Open Offices Actually Drive Workers To Retreat From One Another

Notice how they are all ignoring each other? Monkey Business Images/Shutterstock

Open office plans are often adopted with the noble intention of increasing collaboration, communication, and fostering team friendships, yet study after study suggests that workers simply don’t like this type of environment. 

And now, a study by researchers at the Harvard Business School adds further evidence to the value of walls (to hide behind) after finding that employees at two large Fortune 500 companies actually engaged in less face-to-face contact after switching to entirely open workspaces. 

As described in the journal Philosophical Transactions of the Royal Society B, Ethan Bernstein and Stephen Turban sought to conduct a real-world comparison of people’s behavior in different types of offices after a good number of theoretical investigations had concluded that open layouts reduce communication. 

For their two-part examination, they first recruited 52 employee volunteers from an organization, given the pseudonym OpenCo1, and asked them to wear a device known as a sociometric badge every working day for three weeks before the workspace remodel, then every working day for three weeks after the transition about three months later. The sociometric badge captures when wearers are face-to-face with others (using an infrared sensor that registers contact with other sensors), if a wearer is talking or listening to another using a microphone, and captures spatial location and movement/posture using a Bluetooth sensor and accelerometer, respectively. Data was gathered in 10-millisecond intervals. 

An image of the sociometric badge worn by participants. Bernstein, E.S. and Turban, S./The Royal Society Publishing, 2018

To quantify communication not occurring in person, the participants gave permission for the researchers to review the number of emails and instant messages (IMs) sent during those periods.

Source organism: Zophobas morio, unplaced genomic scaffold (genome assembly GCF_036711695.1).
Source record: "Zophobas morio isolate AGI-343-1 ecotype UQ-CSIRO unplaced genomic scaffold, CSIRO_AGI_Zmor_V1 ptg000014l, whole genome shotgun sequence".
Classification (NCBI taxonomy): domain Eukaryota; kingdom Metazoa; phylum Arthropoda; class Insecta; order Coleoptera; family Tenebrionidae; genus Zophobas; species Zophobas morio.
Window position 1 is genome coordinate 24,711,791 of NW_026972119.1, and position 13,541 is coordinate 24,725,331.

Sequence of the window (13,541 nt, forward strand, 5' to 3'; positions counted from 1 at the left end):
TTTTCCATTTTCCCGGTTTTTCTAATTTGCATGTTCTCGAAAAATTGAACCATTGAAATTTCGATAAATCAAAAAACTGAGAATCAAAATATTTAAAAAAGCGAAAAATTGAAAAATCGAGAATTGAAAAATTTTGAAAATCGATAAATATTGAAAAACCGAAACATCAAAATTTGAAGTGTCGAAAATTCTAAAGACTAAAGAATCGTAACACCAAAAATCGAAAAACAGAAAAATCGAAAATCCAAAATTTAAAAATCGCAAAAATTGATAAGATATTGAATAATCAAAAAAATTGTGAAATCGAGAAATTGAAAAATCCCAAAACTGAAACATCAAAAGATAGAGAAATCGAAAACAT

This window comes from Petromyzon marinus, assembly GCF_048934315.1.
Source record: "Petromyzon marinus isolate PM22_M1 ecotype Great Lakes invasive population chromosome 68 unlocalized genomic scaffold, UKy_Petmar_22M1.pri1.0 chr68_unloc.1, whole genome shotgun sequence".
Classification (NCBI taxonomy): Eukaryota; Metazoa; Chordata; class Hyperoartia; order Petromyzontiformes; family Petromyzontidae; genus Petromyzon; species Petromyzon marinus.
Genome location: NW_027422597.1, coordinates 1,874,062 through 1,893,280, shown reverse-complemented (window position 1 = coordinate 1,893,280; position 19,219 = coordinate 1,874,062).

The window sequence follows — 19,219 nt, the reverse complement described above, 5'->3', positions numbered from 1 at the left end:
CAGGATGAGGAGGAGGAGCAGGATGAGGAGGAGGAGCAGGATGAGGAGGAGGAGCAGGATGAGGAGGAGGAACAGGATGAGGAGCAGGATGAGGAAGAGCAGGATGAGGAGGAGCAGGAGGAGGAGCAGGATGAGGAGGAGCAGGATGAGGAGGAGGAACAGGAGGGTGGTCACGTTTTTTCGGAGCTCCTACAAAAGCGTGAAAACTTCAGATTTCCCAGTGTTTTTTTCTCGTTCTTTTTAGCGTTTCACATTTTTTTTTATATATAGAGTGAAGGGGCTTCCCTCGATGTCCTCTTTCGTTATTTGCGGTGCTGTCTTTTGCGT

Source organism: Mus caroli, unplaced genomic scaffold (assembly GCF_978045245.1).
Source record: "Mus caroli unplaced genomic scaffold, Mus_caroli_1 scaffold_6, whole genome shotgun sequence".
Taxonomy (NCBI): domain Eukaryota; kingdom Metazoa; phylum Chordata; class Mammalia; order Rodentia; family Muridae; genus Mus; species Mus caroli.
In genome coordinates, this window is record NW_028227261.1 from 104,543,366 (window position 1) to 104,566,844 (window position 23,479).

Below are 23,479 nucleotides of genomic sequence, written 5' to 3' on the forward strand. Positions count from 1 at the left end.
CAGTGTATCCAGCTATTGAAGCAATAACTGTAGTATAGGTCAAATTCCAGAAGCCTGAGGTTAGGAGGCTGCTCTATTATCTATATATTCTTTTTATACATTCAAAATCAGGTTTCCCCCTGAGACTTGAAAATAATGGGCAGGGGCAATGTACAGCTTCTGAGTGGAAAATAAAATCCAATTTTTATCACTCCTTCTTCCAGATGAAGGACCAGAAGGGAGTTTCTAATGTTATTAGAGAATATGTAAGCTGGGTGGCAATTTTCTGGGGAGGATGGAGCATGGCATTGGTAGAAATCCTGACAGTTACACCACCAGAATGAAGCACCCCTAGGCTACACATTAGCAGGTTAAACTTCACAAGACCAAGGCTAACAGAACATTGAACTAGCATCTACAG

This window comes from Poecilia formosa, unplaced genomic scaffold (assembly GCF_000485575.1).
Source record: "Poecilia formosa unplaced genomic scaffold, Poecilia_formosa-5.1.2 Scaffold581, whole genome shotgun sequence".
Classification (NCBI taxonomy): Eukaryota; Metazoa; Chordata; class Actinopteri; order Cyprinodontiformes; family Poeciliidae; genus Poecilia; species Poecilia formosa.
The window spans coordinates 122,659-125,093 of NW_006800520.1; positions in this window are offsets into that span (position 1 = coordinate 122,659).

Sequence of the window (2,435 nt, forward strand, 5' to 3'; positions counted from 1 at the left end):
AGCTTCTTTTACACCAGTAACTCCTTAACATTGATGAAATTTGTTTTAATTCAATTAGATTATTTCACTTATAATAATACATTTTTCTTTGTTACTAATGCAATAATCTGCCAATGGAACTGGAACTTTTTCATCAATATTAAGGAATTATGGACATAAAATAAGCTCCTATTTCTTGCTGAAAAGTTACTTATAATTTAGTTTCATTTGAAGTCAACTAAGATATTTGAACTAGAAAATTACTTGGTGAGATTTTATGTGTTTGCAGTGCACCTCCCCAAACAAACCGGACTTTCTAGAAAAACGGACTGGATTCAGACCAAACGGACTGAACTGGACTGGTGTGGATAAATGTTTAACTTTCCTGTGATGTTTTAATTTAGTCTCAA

The second part of the study was a similar assessment of 100 employees at "OpenCo2", yet these subjects were followed for eight weeks before and after open-plan renovations.

In both field studies, the data revealed that face-to-face interaction dropped substantially after the switch to un-walled workstations. 

“Contrary to common belief,” the authors wrote, “the volume of face-to-face interaction decreased significantly (approx. 70%) in both cases, with an associated increase in electronic interaction. In short, rather than prompting increasingly vibrant face-to-face collaboration, open architecture appeared to trigger a natural human response to socially withdraw from officemates and interact instead over email and IM.” 

Though the desire to avoid "silos" and bring employees together is a key goal of many employers, Bernstein and Turban conclude that an open office design may not be the means to achieve it.

“While it is possible to bring chemical substances together under specific conditions of temperature and pressure to form the desired compound, more factors seem to be at work in achieving a similar effect with humans. Until we understand those factors, we may be surprised to find a reduction in [face-to-face] collaboration at work even as we architect transparent, open spaces intended to increase it.”

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